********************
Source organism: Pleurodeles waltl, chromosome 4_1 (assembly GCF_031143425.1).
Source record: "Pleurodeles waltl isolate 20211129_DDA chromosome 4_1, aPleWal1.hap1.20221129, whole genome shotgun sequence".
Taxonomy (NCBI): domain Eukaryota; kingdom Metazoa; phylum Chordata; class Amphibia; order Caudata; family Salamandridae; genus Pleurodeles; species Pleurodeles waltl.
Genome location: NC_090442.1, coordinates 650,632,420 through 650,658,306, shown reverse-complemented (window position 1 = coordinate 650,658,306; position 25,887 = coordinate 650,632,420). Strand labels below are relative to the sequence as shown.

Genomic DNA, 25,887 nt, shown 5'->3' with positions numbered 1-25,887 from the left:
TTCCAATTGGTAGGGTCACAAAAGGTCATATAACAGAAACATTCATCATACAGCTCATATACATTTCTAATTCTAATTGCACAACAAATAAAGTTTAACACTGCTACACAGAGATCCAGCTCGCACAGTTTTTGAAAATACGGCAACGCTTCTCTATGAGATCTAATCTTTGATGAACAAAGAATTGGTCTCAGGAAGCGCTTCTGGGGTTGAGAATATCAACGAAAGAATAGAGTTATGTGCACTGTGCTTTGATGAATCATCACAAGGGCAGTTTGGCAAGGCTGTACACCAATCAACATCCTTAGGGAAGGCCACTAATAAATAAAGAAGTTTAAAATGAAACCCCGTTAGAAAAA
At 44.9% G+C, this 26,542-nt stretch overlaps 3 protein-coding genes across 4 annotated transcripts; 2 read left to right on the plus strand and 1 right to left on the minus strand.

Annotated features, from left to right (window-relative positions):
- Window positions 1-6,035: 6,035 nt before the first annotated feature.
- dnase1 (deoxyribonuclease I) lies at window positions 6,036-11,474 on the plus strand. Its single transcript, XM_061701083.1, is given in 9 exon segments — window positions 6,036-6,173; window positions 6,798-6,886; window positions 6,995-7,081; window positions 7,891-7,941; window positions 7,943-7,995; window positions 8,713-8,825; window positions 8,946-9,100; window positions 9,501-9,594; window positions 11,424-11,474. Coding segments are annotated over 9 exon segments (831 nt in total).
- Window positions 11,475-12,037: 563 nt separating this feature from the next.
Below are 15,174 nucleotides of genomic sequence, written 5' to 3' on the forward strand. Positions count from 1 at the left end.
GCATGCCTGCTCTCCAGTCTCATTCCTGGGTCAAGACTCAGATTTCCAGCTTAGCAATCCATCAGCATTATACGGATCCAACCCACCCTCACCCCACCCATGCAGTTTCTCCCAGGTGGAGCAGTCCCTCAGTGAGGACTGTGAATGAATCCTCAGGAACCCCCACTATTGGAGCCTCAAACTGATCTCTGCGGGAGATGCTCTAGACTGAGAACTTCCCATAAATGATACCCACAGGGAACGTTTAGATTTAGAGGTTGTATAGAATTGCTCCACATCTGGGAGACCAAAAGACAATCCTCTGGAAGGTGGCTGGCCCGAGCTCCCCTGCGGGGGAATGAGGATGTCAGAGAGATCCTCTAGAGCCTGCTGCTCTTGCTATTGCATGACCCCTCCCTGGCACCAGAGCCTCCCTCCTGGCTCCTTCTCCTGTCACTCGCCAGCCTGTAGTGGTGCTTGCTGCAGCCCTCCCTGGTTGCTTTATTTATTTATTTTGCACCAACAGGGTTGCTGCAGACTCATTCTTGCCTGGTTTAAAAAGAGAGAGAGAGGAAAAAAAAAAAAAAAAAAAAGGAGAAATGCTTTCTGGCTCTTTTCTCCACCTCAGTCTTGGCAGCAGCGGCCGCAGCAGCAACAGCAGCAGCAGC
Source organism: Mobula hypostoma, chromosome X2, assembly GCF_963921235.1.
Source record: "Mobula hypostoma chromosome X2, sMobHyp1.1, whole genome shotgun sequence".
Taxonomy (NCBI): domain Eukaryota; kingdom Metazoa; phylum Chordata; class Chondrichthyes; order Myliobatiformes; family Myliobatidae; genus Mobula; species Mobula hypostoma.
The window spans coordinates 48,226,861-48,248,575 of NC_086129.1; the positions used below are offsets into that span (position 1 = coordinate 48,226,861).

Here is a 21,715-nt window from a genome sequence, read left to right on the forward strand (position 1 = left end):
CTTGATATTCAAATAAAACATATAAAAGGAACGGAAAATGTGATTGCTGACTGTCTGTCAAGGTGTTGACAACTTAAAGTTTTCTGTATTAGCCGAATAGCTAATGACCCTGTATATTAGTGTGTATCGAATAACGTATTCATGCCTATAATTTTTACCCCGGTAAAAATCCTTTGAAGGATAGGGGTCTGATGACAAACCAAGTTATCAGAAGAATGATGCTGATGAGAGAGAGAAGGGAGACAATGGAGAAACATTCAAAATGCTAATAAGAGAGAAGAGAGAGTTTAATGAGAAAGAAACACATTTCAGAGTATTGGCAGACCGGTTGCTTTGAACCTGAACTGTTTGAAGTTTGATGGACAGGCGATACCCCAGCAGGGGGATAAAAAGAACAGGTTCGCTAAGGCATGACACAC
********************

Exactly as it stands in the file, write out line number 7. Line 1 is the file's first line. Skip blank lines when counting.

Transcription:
At 44.9% G+C, this 26,542-nt stretch overlaps 3 protein-coding genes across 4 annotated transcripts; 2 read left to right on the plus strand and 1 right to left on the minus strand.